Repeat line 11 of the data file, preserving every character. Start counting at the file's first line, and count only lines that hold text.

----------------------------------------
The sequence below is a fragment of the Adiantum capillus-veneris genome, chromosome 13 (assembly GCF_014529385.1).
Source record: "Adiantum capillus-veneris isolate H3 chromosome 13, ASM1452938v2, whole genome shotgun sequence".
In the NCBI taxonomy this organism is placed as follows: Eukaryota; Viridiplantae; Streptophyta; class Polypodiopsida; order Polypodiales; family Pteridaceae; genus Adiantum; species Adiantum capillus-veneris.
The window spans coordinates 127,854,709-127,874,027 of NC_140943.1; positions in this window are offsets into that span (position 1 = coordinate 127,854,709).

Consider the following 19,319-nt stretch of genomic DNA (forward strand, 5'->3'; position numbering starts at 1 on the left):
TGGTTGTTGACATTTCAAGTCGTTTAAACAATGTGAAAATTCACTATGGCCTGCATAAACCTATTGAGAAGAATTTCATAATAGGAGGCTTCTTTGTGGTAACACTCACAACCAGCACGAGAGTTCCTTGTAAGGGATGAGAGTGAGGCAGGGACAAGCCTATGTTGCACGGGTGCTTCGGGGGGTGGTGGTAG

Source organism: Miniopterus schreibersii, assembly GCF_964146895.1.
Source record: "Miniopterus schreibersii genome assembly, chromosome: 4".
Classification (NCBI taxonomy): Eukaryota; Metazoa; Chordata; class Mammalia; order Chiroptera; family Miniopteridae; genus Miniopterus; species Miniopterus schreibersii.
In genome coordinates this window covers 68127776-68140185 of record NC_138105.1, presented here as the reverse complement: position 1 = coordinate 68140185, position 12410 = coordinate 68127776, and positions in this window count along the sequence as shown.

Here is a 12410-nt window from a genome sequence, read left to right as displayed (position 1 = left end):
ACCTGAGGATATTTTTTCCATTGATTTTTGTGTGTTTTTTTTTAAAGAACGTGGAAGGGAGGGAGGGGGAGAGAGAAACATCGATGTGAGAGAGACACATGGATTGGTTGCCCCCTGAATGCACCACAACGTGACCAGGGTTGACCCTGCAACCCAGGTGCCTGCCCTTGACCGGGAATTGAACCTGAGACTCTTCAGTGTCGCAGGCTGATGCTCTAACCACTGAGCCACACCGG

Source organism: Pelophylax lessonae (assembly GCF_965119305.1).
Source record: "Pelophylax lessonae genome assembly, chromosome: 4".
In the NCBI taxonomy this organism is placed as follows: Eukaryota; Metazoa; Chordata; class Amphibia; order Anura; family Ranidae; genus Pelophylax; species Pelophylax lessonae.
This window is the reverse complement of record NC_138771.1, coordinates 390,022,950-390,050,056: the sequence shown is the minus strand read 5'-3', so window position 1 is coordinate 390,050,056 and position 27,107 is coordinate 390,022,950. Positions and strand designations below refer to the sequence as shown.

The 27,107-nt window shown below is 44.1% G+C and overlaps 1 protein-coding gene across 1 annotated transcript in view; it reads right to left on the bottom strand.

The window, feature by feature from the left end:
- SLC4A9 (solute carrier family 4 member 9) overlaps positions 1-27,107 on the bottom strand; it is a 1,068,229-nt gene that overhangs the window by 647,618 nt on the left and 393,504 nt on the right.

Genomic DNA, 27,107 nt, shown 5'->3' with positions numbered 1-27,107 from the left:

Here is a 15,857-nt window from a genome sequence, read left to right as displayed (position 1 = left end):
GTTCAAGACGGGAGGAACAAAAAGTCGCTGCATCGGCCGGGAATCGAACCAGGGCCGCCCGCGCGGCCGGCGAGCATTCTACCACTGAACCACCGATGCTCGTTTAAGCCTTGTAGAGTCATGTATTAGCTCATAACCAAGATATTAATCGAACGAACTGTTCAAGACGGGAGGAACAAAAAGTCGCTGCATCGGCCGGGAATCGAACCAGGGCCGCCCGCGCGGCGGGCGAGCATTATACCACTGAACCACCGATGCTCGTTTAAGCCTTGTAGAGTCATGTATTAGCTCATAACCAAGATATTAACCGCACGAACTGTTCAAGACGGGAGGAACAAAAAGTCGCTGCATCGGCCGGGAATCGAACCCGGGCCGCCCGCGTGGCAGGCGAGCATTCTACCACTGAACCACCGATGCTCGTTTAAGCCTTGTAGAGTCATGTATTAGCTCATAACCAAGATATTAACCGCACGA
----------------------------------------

Here is a 12410-nt window from a genome sequence, read left to right as displayed (position 1 = left end):